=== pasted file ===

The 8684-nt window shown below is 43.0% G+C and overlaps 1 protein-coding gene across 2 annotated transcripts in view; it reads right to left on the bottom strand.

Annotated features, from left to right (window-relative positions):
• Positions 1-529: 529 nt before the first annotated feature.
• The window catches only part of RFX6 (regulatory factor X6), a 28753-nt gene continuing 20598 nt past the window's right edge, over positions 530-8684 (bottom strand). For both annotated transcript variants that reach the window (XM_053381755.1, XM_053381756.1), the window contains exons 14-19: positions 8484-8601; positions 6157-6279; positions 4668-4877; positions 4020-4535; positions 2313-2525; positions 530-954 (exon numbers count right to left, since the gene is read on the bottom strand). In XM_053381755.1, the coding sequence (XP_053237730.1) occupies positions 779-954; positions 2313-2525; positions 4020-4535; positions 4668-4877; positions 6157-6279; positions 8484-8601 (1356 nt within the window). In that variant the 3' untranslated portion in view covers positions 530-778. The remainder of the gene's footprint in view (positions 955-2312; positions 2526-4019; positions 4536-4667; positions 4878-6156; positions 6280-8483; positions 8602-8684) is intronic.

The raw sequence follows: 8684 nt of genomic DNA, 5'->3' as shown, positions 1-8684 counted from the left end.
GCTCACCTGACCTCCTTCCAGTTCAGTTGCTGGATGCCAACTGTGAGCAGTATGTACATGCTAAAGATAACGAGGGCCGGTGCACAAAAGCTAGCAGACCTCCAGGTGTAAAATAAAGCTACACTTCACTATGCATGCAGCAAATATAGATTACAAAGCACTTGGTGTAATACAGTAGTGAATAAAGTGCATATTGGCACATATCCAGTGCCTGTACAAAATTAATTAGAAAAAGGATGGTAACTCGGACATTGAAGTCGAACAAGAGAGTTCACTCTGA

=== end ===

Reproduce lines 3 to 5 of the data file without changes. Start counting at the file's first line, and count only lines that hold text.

• Positions 1-529: 529 nt before the first annotated feature.
• The window catches only part of RFX6 (regulatory factor X6), a 28753-nt gene continuing 20598 nt past the window's right edge, over positions 530-8684 (bottom strand). For both annotated transcript variants that reach the window (XM_053381755.1, XM_053381756.1), the window contains exons 14-19: positions 8484-8601; positions 6157-6279; positions 4668-4877; positions 4020-4535; positions 2313-2525; positions 530-954 (exon numbers count right to left, since the gene is read on the bottom strand). In XM_053381755.1, the coding sequence (XP_053237730.1) occupies positions 779-954; positions 2313-2525; positions 4020-4535; positions 4668-4877; positions 6157-6279; positions 8484-8601 (1356 nt within the window). In that variant the 3' untranslated portion in view covers positions 530-778. The remainder of the gene's footprint in view (positions 955-2312; positions 2526-4019; positions 4536-4667; positions 4878-6156; positions 6280-8483; positions 8602-8684) is intronic.

The raw sequence follows: 8684 nt of genomic DNA, 5'->3' as shown, positions 1-8684 counted from the left end.